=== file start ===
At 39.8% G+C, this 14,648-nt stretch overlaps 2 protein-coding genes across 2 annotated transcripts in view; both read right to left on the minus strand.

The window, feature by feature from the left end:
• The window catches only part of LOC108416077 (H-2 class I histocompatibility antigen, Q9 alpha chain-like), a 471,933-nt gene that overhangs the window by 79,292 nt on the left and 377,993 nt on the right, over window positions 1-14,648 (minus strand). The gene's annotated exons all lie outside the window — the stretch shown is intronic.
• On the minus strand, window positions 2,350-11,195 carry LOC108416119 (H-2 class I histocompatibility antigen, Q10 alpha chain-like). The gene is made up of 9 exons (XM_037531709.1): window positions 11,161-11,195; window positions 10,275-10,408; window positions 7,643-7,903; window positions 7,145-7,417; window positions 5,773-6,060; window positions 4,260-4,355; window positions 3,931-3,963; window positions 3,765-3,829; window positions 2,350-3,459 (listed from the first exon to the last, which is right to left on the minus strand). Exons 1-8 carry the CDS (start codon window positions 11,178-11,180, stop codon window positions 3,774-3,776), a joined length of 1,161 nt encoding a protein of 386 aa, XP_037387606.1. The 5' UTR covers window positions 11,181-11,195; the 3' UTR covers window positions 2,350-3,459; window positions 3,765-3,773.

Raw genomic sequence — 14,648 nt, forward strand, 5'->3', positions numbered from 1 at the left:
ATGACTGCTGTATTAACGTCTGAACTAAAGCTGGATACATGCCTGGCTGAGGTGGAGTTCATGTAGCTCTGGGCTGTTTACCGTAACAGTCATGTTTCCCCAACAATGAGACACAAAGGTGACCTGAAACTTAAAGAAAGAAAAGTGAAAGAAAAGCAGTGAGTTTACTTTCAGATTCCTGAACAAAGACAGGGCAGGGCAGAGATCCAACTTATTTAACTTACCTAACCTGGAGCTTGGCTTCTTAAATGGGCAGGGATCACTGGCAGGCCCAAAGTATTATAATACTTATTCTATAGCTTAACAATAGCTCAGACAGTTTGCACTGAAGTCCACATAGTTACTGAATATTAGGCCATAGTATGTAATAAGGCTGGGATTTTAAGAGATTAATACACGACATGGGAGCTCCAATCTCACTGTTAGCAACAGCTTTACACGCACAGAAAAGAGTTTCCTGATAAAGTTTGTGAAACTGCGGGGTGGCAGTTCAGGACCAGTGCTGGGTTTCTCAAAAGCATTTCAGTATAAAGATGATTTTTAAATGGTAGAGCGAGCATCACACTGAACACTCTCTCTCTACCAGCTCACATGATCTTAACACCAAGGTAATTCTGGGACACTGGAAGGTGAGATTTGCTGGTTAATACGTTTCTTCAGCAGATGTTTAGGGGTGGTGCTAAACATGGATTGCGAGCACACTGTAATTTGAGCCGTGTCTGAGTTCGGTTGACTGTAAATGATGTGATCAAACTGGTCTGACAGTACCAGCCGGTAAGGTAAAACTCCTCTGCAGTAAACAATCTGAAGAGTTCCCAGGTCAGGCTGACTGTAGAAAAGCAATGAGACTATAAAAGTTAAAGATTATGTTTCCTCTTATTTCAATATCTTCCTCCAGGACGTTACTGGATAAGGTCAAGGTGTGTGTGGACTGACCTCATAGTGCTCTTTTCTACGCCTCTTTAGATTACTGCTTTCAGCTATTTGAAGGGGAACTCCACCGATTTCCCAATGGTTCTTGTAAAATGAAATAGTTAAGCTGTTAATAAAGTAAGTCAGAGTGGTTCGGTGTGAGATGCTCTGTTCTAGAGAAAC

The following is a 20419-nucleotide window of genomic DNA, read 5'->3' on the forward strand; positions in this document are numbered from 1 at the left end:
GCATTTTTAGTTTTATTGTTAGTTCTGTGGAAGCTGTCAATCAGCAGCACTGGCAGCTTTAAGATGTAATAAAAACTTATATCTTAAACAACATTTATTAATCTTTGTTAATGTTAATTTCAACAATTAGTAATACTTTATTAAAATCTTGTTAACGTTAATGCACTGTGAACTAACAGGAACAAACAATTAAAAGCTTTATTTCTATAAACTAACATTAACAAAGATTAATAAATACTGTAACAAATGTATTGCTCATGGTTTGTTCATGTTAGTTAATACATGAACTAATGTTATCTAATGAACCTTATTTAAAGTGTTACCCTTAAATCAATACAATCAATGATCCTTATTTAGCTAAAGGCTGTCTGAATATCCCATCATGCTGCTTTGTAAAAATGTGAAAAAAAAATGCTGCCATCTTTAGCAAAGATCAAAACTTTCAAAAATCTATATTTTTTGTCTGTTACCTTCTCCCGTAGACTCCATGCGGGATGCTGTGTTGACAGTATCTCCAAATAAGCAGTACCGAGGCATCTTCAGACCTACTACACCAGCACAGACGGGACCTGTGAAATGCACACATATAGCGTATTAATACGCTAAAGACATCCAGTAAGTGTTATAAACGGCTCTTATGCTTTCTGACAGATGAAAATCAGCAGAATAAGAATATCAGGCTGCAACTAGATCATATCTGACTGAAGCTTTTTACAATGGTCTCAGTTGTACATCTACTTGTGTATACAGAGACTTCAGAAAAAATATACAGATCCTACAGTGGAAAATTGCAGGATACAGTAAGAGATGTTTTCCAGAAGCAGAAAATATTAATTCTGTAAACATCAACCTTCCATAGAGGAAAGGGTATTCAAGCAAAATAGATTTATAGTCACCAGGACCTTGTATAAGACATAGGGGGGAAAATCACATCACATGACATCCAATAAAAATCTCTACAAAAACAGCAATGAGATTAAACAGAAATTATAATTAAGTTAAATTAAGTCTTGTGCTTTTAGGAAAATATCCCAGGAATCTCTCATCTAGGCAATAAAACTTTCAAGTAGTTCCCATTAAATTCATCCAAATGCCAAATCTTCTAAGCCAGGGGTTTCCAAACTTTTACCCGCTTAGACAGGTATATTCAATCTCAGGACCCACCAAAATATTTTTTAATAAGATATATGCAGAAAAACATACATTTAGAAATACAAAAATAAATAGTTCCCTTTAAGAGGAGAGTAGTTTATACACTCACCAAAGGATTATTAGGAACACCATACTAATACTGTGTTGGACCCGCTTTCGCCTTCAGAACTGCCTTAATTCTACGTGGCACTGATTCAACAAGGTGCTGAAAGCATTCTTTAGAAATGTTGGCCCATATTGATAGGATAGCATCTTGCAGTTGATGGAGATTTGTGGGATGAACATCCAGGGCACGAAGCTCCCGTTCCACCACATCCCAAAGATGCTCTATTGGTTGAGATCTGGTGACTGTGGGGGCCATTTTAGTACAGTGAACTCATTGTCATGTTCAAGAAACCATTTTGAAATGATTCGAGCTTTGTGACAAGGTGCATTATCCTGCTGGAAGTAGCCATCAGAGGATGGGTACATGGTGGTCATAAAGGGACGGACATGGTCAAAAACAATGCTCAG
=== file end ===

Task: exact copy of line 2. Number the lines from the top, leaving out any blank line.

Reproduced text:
The window, feature by feature from the left end: